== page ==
Chrysler drives ahead with recycling effort
At last, a sign that the automotive industry is serious about plastics recycling.
Chrysler Corp. deserves applause for its decision to use recycled PET in headliners in the 1999 Jeep Grand Cherokee. Congratulations also to Prince Corp., which developed the material and shopped it to the automakers.
Detroit has talked a good game for years, but automakers have been cautious about using recycled plastics. Recycling has taken a back seat to price and performance pressures. But the industry's insistence that recycling make sense is good news. Otherwise, it will be too easy to stop using recycled content at the first sign that profit is slipping.
PET is just a niche player in automotive headliners, and other materials are working to meet the challenge posed by this interloper. United Technologies Automotive, for example, has developed a way to use polyurethane scrap in its headliners.
From an environmental point of view, Prince still has the advantage. Not only does the company have a commercial customer now, but Prince's process actually uses post-consumer material — not post-industrial, like UTA's. But UTA is working to catch up.
Other challenges await down the road. Recycled PET comes primarily from soft drink bottles collected through curbside or bottle-deposit programs. If PET headliners catch on, the automotive industry could be faced with a material shortage. The obvious solution will be to boost PET bottle recycling.
Better yet, the auto industry should get to work on using recycled plastics from cars, instead of depending on the packaging industry to supply all their raw material. Setting up a collection infrastructure won't be easy, and the fact that automakers use a variety of materials for similar parts will make automotive plastic recycling problematic.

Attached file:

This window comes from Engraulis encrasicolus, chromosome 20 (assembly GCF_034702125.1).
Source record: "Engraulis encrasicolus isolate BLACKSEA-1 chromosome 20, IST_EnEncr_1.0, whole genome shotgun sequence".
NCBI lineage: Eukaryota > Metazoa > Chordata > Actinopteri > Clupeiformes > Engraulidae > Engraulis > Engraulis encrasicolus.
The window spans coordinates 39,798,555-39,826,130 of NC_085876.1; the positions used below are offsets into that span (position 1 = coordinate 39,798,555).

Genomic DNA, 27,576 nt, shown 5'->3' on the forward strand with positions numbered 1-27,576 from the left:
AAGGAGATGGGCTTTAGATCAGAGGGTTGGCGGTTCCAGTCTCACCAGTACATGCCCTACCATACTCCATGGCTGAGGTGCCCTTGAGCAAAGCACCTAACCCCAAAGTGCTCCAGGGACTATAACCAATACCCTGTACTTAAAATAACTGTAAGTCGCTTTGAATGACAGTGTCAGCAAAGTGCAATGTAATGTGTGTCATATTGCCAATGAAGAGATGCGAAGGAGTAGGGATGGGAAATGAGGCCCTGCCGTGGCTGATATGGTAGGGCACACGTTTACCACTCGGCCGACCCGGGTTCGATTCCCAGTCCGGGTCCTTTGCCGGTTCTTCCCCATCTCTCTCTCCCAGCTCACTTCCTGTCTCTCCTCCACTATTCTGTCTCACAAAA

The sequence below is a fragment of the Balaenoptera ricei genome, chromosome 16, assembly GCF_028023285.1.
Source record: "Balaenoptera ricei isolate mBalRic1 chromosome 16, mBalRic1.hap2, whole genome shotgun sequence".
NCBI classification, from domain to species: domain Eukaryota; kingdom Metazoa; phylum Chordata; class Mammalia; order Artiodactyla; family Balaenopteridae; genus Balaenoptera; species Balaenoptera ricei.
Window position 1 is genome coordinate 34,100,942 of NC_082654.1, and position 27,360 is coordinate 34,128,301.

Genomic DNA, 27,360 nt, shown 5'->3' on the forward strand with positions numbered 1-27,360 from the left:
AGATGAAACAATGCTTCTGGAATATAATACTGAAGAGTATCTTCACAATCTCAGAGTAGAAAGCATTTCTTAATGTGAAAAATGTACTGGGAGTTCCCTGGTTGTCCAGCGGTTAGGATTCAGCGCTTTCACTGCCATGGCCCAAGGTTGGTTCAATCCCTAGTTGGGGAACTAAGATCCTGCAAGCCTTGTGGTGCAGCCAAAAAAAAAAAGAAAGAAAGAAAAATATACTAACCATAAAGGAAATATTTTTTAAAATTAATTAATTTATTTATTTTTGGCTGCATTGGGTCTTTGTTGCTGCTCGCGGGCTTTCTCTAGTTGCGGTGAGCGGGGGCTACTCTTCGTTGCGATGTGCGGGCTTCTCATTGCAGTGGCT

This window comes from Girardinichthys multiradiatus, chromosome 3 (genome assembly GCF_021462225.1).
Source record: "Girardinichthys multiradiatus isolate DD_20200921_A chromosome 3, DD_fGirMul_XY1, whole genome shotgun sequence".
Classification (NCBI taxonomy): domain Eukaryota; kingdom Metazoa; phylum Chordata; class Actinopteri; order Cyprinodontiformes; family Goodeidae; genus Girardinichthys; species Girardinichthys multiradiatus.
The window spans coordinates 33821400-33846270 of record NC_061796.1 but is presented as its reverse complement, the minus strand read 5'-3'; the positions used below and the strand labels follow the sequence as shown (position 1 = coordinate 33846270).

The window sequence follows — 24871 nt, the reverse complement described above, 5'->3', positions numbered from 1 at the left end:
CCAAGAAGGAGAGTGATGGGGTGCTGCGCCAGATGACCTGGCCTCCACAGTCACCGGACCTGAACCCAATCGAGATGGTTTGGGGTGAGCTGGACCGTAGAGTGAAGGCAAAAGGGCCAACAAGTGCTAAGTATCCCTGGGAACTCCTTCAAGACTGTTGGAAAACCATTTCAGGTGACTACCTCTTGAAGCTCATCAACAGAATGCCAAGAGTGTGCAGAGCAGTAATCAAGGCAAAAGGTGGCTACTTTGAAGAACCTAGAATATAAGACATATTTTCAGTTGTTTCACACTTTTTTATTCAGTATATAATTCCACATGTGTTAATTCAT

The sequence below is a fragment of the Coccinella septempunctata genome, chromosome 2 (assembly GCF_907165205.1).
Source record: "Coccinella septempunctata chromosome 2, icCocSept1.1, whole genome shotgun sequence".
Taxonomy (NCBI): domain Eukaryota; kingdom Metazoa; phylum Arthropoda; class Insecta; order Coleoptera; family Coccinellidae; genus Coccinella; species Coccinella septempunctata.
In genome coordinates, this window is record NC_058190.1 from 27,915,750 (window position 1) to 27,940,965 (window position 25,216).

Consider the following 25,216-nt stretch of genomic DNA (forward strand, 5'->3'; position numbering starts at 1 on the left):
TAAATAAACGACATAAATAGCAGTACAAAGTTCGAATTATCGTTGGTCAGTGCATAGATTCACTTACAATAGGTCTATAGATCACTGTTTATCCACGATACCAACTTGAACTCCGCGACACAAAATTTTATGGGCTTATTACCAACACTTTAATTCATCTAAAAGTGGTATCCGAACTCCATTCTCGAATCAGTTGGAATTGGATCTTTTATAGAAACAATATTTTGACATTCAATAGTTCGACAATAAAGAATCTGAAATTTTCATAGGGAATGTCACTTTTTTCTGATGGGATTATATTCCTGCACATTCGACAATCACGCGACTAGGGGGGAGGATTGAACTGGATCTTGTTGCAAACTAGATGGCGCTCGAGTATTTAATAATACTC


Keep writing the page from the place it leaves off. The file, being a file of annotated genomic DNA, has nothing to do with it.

But those hurdles are still down the road, and the auto industry deserves credit for taking these steps to use more recycled plastics.
Competition may be what railroad needs
The Society of the Plastics Industry Inc. continues to hammer on an important issue — continued problems in rail service in the Houston area since the merger of the Union Pacific and Southern Pacific railroads.
SPI now is part of a coalition that has urged the Surface Transportation Board to force UP to sell part of its network.
Clearly, the 1996 rail merger was a mistake. The question now is how to best rectify problems that followed the deal.
Federal and state regulators will have some difficult decisions to make in coming months, and UP and its customers will lobby hard for an advantage.
In case authorities need a reminder, here's a lesson in free markets: A tiny dose of competition can do a lot of good. Often it can even exceed the best intentions of well-meaning experts and regulators.